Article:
Made up of three main areas, this is the largest single nature conservation site within the borough at 100 ha. Located in Perivale this site comprises of meadows, wetland and woodland habitat so there is plently to see.
Where is it?
Nearest tube: Perivale (Central line) Sudbury Town (Piccadilly Line)
Bus: 92, 94, 384 and 487
By car: Leave the A40 at the Perivale exit and there is a car park off Horsenden Lane North.
About the park
A beautiful area of ancient woodland, grassland, ponds and hedgerows, that provides an opportunity to experience nature and escape from city life.
The site is broken up into three distinctive sections:
- Horsenden East, bordered by Horsenden Lane North, contains large areas of woodland, with smaller patches of grassland which are managed by grazing the fields with cattle. There are amazing views from the summit, which at 84m above sea level, is the highest point in Ealing.
- Horsenden West, on the opposite side of the lane and bordered by the Grand Union Canal, contains a mosaic of wildflower meadows, hedgerows and ponds.
- On the southern side of the canal lies Paradise Fields comprising scrapes, reed beds and lagoons offering a peaceful haven for wildlife and visitors alike.
A brief history
Archaeological evidence has shown that people occupied the site for at least 7000 years. The ancient plough soil on the hill top suggests Neolithic farming, and considerable numbers of Iron Age pot shreds were discovered in 1987. The site was scheduled as an ancient monument in 1976.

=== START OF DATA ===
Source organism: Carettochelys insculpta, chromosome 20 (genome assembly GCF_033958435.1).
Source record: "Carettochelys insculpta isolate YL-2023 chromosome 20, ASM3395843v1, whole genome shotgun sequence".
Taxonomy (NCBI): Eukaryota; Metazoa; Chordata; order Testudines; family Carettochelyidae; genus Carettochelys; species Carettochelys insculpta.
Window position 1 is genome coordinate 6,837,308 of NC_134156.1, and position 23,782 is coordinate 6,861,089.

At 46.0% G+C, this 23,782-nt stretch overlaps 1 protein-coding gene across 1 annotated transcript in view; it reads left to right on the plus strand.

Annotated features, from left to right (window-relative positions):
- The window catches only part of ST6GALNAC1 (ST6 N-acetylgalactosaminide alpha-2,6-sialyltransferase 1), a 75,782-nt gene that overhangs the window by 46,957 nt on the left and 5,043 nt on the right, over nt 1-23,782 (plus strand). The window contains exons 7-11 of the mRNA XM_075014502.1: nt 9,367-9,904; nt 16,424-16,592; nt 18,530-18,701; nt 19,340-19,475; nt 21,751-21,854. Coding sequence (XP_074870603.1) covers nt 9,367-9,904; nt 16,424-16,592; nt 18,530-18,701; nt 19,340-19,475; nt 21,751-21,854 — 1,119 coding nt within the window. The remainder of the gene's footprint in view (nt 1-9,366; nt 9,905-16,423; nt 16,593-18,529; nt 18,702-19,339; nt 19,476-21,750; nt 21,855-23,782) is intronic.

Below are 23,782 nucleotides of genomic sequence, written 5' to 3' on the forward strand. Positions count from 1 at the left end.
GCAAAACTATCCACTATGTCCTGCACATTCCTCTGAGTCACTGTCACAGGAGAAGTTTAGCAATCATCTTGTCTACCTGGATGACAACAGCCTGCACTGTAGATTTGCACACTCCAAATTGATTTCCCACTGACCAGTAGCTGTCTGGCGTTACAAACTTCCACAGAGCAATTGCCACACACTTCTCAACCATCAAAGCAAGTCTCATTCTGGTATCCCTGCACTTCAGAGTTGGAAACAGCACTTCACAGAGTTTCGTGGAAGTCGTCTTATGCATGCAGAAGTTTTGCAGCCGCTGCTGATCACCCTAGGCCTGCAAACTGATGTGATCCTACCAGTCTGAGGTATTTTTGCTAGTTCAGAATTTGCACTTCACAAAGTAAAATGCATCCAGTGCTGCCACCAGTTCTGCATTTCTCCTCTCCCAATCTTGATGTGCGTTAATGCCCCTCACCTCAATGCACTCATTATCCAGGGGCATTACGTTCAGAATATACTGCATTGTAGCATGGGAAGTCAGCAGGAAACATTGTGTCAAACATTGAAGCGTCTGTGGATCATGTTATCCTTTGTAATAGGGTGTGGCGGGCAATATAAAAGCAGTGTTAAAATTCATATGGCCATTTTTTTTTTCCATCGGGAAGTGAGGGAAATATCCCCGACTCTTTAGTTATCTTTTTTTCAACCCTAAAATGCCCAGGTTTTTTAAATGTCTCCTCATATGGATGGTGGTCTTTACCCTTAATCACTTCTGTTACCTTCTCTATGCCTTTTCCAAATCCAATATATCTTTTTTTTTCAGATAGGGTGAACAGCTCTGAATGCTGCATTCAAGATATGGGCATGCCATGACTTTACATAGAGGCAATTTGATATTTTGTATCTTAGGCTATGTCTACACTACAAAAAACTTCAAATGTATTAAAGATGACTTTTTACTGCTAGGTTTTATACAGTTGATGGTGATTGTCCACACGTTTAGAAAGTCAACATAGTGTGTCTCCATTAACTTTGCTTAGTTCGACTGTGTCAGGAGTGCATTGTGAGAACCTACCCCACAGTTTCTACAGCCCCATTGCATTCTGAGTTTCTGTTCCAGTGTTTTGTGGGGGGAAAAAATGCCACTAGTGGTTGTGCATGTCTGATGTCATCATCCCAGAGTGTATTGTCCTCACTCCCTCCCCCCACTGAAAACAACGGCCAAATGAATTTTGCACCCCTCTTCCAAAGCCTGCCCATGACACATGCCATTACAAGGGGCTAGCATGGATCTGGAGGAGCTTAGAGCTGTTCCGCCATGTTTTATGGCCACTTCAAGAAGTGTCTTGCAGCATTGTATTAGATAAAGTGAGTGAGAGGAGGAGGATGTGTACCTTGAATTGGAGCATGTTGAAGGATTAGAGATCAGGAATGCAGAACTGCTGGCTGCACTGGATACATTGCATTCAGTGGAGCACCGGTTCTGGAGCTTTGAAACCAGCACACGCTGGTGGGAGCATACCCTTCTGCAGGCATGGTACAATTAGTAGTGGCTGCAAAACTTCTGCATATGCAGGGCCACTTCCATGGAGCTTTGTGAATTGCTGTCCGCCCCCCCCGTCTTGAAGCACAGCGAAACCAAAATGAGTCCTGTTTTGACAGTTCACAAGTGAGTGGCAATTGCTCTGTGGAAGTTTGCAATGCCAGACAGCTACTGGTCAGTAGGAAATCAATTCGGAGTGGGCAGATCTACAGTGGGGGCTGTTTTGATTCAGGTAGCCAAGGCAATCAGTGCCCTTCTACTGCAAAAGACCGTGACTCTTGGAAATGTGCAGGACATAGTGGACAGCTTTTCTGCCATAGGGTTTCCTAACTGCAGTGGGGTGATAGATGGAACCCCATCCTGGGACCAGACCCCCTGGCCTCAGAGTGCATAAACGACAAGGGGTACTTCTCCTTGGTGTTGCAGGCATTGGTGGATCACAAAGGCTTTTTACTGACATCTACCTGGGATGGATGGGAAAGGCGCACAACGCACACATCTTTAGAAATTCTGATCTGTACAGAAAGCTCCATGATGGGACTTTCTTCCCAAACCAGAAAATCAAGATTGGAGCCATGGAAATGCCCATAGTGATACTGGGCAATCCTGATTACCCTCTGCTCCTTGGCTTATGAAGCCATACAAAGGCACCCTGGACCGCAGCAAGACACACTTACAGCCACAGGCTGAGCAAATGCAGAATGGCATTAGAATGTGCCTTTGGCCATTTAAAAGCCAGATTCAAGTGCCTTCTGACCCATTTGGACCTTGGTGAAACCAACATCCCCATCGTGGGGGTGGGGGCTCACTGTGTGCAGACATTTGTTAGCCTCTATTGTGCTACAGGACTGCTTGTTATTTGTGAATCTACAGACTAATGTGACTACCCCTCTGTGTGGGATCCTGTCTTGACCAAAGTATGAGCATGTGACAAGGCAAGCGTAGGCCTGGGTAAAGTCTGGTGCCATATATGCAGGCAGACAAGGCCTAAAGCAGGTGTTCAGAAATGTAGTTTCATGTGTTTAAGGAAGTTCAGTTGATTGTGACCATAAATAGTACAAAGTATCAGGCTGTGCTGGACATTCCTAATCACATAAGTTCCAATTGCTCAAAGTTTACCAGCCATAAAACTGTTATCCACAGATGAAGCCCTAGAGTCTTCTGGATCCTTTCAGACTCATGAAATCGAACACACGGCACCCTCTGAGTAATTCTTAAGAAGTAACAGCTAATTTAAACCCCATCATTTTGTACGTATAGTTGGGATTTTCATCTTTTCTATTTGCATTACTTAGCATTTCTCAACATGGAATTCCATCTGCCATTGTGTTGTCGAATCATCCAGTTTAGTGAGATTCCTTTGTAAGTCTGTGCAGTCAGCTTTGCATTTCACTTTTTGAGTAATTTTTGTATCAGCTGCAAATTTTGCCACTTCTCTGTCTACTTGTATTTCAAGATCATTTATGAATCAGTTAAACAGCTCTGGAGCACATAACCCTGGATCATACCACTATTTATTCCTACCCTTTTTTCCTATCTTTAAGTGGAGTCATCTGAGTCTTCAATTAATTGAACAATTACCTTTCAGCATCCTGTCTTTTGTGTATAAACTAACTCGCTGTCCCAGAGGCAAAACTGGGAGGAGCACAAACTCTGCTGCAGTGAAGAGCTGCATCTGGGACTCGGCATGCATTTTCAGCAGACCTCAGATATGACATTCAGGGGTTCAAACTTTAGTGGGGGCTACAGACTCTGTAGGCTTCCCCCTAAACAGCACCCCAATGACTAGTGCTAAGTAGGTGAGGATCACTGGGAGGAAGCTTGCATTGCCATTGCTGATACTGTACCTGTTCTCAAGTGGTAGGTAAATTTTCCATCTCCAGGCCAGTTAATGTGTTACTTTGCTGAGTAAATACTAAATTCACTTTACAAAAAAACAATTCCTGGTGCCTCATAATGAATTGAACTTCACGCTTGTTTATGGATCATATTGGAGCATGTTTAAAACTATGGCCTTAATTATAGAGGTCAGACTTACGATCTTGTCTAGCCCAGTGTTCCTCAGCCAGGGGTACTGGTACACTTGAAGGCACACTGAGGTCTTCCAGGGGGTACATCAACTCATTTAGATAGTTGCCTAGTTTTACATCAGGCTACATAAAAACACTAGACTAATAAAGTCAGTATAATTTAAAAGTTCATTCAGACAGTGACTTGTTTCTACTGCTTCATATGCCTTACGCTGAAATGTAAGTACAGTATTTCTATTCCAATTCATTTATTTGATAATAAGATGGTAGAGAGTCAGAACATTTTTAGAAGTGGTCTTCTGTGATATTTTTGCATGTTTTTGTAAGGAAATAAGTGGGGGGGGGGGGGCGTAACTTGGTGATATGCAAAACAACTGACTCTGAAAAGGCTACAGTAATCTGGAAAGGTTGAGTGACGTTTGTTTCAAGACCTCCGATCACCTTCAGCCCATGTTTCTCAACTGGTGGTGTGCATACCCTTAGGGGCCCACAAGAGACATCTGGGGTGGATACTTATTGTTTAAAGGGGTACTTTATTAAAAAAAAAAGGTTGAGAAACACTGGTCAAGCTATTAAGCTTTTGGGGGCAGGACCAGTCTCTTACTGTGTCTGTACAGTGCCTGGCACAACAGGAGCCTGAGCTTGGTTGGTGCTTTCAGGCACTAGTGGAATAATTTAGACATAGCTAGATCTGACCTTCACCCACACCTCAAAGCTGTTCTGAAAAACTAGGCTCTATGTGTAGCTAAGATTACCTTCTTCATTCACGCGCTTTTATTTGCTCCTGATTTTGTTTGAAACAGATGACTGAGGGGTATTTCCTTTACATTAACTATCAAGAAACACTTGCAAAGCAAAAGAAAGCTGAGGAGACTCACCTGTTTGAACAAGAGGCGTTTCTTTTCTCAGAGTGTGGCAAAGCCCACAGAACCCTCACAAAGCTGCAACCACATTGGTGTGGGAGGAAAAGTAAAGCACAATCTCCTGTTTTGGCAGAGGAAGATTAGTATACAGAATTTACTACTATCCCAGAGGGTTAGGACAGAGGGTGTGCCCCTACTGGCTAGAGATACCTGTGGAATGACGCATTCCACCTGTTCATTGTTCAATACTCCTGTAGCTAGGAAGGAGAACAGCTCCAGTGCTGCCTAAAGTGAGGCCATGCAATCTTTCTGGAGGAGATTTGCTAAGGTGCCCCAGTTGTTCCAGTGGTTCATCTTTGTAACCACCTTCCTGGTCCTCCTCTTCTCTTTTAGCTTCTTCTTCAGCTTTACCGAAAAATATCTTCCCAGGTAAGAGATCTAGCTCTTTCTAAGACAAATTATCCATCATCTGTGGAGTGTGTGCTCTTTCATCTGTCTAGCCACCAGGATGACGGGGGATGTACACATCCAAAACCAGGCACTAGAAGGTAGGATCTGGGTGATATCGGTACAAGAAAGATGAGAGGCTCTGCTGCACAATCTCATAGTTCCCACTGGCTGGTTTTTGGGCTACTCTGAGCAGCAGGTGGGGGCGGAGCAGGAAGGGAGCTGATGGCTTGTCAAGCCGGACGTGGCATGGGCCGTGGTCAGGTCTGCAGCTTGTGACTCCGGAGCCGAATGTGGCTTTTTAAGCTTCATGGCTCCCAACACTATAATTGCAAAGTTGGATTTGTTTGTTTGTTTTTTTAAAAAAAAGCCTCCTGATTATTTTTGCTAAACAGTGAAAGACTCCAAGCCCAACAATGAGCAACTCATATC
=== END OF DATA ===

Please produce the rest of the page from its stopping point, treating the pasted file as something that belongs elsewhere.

The patterns of fields, hedgerows and small woods which can be seen today at Horsenden Hill is a man-molded landscape which has escaped the influences of recent times. Most field names are derived from a 1773 map by John Binfield, who recorded all the parishes of Middlesex.
During the last century and well into this one there was a small settlement, Brabsden Green, on the western slope of the hill besides Horsenden Lane. It consisted of a few cottages, a village shop and a public house, the Ballet Box Public House, so called because of its use as a polling station for canal boatmen. The pub was re-sited after the Second World War and the rest of the houses of Brabsden Green was demolished in 1970s.
During the Second World War much of the western fields were used for growing wheat and vegetables and remained in cultivation until about 1950.
In recent years the ranger service have organised a grazing project to manage the meadows on the east side of Horsenden Hill.
The grazing takes place each year from August to November using five or six cattle which are rare or traditional breeds for example Highlanders, Gloucester’s, Herefords, British Whites or English Longhorns. The cattle act as ‘natural lawnmowers’ eating the long grass, scrub and wildflowers at the end of the summer which would otherwise be difficult to cut with machinery, owing to the steep slopes and abundance of meadow ant hills.
The Grazing Advice Partnership provides more information on grazing.